Temple Emanuel is the largest synagogue in New York City and, until recent years, the largest in the world. Its congregation is one of the great Jewish institutions that grew out of the massive influx of Jewish immigrants from Central Europe in the late 19th century. Temple Emanuel is considered the founding synagogue of Reform Judaism in the United States and is counted among the great houses of worship that line Fifth Avenue in Midtown Manhattan.
From its inception, Emanu-El espoused Reform Judaism, and has been a cornerstone of the American Reform Jewish community ever since. Today this ‘cathedral’ of Judaism attracts both Jewish and non-Jewish pilgrims of all denominations from all over the world. Temple Emanuel has recently undergone a massive renovation that has restored it to it its early 20th century magnificence. The immense synagogue is home to the world’s largest vaulted sanctuary in a Jewish house of worship. The interior is decorated with, among other things, some of New York City’s most magnificent mosaic artwork. There is a small museum on site with magnificent exhibits of centuries of Judaica on display.
3. Kahal Kadosh Beth Elohim Synagogue
Charleston, SC (built 1840)
The Kahal Kadosh Beth Elohim Synagogue is home to one of the oldest Jewish congregations in the United States, and is the second oldest synagogue still in use. It was founded in large part by Jewish immigrants fleeing the Inquisition, with the first arriving as early as the late 17th century. Charleston was the first city in the South to receive Jews thanks in part to the colonial charter for South Carolina, personally prepared by John Locke, which expressly permitted Jews to live and worship freely in the colony.
By the time of the American Revolution, the Jewish community of Charleston was so large that it was home to both Sephardic and Ashkenazi congregations. The Kahal Kadosh Beth Elohim Synagogue, the Sephardic congregation, has several claims to fame. It boasted the first Jewish elected official, and it sponsored an all-Jewish infantry unit that fought in the American Revolution. The current synagogue was constructed in 1840, with the adjoining building dating back a century earlier. Both are part of the Charleston historic district.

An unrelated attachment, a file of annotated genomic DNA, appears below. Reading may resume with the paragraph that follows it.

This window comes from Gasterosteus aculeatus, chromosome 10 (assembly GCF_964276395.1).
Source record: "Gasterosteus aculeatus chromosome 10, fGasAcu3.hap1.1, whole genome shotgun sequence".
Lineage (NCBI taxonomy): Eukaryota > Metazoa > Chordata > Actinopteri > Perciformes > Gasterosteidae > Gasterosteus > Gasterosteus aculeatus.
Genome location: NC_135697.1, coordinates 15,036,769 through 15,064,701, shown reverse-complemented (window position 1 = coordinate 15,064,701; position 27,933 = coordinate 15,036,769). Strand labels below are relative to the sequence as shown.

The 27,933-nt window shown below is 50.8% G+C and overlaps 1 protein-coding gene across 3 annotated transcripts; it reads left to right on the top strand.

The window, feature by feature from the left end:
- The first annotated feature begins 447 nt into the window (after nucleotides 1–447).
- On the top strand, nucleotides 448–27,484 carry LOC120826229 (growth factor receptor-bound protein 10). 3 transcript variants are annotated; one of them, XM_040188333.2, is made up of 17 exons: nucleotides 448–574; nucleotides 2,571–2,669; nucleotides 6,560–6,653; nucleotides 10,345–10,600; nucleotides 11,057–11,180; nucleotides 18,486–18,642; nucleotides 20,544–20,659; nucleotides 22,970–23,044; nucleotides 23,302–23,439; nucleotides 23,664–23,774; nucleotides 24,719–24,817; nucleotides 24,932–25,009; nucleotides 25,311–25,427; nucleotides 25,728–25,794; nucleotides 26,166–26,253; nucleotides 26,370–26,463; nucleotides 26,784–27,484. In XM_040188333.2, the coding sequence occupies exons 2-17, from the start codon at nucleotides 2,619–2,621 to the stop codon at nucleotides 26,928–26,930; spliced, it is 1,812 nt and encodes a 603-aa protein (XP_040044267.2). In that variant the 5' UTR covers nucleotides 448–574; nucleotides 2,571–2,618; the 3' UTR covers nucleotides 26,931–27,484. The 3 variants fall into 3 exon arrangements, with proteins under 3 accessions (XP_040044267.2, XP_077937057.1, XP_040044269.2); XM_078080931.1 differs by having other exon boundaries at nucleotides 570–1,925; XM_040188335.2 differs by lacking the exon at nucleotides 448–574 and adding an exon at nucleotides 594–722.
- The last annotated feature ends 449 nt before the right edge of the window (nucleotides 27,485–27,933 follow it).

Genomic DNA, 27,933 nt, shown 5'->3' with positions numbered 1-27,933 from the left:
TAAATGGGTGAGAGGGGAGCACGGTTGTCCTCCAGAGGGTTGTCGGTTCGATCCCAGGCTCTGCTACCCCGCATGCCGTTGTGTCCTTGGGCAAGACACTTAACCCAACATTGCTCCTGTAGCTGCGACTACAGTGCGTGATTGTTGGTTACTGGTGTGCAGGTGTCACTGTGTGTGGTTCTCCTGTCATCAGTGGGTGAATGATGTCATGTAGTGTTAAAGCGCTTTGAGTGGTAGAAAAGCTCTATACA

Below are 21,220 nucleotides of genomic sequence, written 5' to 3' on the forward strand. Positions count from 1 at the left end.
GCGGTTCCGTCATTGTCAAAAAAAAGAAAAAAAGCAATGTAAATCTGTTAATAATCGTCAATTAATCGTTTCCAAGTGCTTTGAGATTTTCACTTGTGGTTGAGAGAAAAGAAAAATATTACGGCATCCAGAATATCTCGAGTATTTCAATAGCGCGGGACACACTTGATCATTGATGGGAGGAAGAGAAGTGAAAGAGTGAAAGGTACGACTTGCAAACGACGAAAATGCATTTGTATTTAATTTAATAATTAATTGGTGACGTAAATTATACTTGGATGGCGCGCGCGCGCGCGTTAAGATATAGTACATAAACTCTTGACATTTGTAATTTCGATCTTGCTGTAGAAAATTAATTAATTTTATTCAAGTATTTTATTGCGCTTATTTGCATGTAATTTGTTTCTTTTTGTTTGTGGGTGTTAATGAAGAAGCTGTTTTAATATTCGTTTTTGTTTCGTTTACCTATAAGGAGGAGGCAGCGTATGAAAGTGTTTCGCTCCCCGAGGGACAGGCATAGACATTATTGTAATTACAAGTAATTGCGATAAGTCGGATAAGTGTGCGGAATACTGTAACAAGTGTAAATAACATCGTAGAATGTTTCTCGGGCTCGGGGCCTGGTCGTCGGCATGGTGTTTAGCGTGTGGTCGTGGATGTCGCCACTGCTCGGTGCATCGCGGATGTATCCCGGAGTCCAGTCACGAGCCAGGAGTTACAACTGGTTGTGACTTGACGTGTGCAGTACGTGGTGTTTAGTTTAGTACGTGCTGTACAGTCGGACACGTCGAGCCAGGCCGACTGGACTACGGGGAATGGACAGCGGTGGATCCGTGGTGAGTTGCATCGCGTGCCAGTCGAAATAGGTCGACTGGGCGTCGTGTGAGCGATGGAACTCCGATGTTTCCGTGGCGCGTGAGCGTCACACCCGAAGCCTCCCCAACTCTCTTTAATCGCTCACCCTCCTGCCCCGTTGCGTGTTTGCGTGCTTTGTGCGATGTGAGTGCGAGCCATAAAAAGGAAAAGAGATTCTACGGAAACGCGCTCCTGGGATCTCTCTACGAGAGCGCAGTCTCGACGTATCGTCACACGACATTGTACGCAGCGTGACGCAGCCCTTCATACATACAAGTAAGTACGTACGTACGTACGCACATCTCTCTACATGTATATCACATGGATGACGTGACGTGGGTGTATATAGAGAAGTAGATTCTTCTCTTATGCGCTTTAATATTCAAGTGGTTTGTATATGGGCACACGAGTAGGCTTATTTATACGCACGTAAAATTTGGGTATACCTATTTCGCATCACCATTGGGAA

2. Touro Synagogue
Newport, Rhode Island (built 1763)
The Touro Synagogue in Newport has the honor of being the oldest synagogue still standing in the United States. Although Jewish immigrants of the 17th centuries arrived in Charleston and New York first, the first congregation in what would later be the United States was formally established in Newport in 1658. These immigrants came from Brazil following the loss of that region by the tolerant Dutch to the less tolerant Portuguese. They arrived via New Amsterdam, where the local Dutch government delayed in recognizing their status to settle.
Because of this brief delay, the Jewish community of Newport was formally established just before that of New York. Although there were earlier synagogues, the congregation constructed the current building, the Touro Synagogue, a century after their arrival. For many years it was the center of Jewish life in New England. For much of the 19th century, the synagogue was closed due to lack of membership. Although its ownership passed to Shearith Israel in New York, it was famously cared for by neighboring Quakers for decades. It became active again in the 1890s due to new waves of immigrants from Europe, and has been active ever since. The building is currently being incorporated into an historic district.
1. Spanish and Portuguese Synagogue
New York, New York (built 1897)
The Spanish and Portuguese Synagogue in New York, also known as Congregation Shearith Israel, is home to what is arguably the most historic Jewish congregation in the New World. Closely tied to the founding of the Touro Synagogue in Rhode Island, there is some question as to which one is technically older, but there is no doubt that Shearith Israel has been continually active and is the more preeminent of the two. Congregation Shearith Israel was instrumental in founding some of America’s most important Jewish organizations, most notably the Jewish Theological Seminary in 1886 (right near Columbia University and Union Theological Seminary further north in Manhattan).
The Spanish and Portuguese Synagogue looks as though it were lifted straight out of the Roman Forum and dropped off on Central Park West. The synagogue interior shines with beautiful crystal chandeliers and Tiffany windows. Among the synagogue’s treasures are its archives which chronicle three and a half centuries of Jewish life in New York City. The adjoining chapel, known as the Little Synagogue, is actually a replica of the congregation’s former house of worship on Mill Street. The congregation’s cemetery, located in lower Manhattan, is the oldest surviving man-made structure of any sort in New York City.